From the Budget
I’m sure you’ve already heard about this from multiple sources. Why wouldn’t you? Our Government keeps returning to it like an ex it can’t get over. From the Finance Minister’s speech (brackets indicate my notes):
“The high level of provisioning (profits set aside for potential NPAs) by public sector banks of their stressed assets calls for measures to clean up the bank books. An Asset Reconstruction Company Limited and Asset Management Company would be set up to consolidate and take over the existing stressed debt and then manage and dispose of the assets to Alternate Investment Funds and other potential investors for eventual value realization”
Are you wondering why there’s no mention of “bad bank”? Well, they are simply being classy and calling it an ARC (Asset Reconstruction Company). Look no further - I’ve already de-mystified ARCs in a previous post here. (hint: It’s not good) For those who have subscribed recently, I’ll repost my illustration here:
Banks need capital. This “equity” is supposed to act as a cushion for depositors if (or when) the bank fails. From the speech,
“To further consolidate the financial capacity of PSBs, further recapitalization of ₹20,000 crores is proposed in 2021-22”
Just like the bad bank episode, each year, the government needs to put money into these badly run public banks. Unlike private banks, PSUs do not inspire enough confidence from institutional players - so they have trouble raising money from them. In the end, the Government has to bail them out. So,
Step 1: Remove all the bad loans from PSUs through ARCs
Step 2: Infuse capital so that they can be up and running again
From the speech,
“Other than IDBI Bank, we propose to take up the privatization of two Public Sector Banks in the year 2021-22.”
To put it simply, in order to make a bank private (from public), the Government needs to sell it’s stake. But they can only do when there are buyers on the other side of the table. Why would anyone buy a non-performing bank anyway?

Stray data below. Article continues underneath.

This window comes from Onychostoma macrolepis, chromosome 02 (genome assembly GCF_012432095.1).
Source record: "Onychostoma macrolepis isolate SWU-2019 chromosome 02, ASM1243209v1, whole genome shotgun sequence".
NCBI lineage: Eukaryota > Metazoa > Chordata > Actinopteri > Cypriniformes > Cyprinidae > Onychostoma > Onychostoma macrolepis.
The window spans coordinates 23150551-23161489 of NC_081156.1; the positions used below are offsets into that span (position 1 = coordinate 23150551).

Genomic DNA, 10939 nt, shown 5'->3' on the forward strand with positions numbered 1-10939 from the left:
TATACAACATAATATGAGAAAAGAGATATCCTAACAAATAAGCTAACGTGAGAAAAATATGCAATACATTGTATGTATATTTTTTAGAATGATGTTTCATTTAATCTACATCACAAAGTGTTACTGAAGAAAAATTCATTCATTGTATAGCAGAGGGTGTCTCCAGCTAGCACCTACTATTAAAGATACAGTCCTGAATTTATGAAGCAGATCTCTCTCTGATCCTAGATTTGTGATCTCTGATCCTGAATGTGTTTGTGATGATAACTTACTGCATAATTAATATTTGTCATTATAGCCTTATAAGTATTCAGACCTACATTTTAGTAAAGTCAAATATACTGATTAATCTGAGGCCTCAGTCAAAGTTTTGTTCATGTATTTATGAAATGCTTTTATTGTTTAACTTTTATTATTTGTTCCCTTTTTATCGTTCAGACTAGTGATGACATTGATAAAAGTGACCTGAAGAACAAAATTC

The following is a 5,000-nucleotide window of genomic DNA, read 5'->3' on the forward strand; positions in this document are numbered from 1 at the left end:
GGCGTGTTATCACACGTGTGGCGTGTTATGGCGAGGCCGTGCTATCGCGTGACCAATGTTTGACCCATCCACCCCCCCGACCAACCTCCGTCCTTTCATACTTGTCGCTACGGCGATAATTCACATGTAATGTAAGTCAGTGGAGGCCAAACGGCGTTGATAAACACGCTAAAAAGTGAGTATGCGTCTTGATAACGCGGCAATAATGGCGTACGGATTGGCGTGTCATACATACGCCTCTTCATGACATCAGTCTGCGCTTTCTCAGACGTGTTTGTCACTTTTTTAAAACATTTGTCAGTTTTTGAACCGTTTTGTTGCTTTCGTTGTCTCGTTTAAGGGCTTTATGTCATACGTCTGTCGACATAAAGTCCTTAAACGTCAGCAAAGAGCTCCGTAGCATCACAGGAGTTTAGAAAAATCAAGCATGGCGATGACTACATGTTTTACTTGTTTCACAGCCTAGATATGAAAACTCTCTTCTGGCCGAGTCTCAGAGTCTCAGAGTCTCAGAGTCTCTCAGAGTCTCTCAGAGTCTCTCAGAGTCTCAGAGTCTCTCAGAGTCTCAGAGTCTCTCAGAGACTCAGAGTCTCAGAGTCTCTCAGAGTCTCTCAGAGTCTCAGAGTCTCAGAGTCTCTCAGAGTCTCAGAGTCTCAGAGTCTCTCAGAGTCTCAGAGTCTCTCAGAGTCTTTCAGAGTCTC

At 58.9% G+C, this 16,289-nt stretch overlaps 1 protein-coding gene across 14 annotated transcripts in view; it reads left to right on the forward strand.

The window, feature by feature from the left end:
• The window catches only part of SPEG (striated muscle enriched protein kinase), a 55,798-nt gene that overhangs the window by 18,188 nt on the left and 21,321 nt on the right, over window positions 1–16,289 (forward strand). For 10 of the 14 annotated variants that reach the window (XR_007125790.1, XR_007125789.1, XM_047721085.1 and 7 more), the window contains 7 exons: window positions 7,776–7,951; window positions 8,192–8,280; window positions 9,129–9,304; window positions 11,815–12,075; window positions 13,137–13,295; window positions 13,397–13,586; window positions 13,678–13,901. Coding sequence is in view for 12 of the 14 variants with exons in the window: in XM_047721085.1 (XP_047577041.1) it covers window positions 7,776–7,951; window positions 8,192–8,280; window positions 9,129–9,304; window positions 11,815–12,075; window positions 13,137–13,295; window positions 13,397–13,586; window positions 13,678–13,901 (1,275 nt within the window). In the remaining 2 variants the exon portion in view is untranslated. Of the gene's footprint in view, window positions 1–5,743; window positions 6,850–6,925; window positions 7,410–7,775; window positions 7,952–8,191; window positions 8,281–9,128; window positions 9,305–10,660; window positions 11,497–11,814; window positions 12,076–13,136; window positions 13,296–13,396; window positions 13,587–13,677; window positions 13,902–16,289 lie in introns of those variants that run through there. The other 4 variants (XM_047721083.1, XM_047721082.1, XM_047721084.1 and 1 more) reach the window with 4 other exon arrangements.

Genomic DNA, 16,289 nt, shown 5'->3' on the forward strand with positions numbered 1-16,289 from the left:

If you leave out all the public banks that got merged last year (and of course SBI and BOB because they’re the only ones doing well), you are left with only a handful of candidates:
Note: The insights for the table above have been taken from this Livemint article (collated through analyst viewpoints)
However, this “game” of privatisation could be a lot more political than logical, a concept lucidly explained by Ira here.
She asks important questions like:
Is the privatisation driven by the desire to reduce government influence on banking? Or is it simply driven by the need to reduce the proportion of government resources going towards banking?
Is the government doing this to raise resources for its budget or is it more a signal?
What did you think of the Budget? Did it leave a lot to be desired?
What’s up with RBI?
From the Governor’s Statement,
“In continuation of these (deepening financial markets) efforts, it is proposed to provide retail investors with online access to the government securities (G-Secs) market – both primary and secondary – directly through the Reserve Bank (‘Retail Direct’). This will broaden the investor base and provide retail investors with enhanced access to participate in the government securities market.”
If you’re anything like the guy in the meme above, let’s understand what G-Secs are first.
Let’s start by thinking of G-Secs (or Government Securities) as a fixed deposit (FD). Just that, instead of a bank, it is issued by the Government (Central or State). Unlike a FD, it is tradeable (you can buy or sell within it’s maturity period). You can hold most FDs for a maximum duration of 10 years, where some G-Secs have maturities upto 40 years!
..and investors choose G-Secs over other instruments exactly for these reasons. For example, since it is directly issued by the Government, it is considered even safer than FDs, which honestly, people have started losing faith in, after the Yes Bank and PMC fiasco. Also, if you believe interest rates are going to fall in the future, you can lock in the current rates for a much much higher duration (40 years compared to 10 for a FD).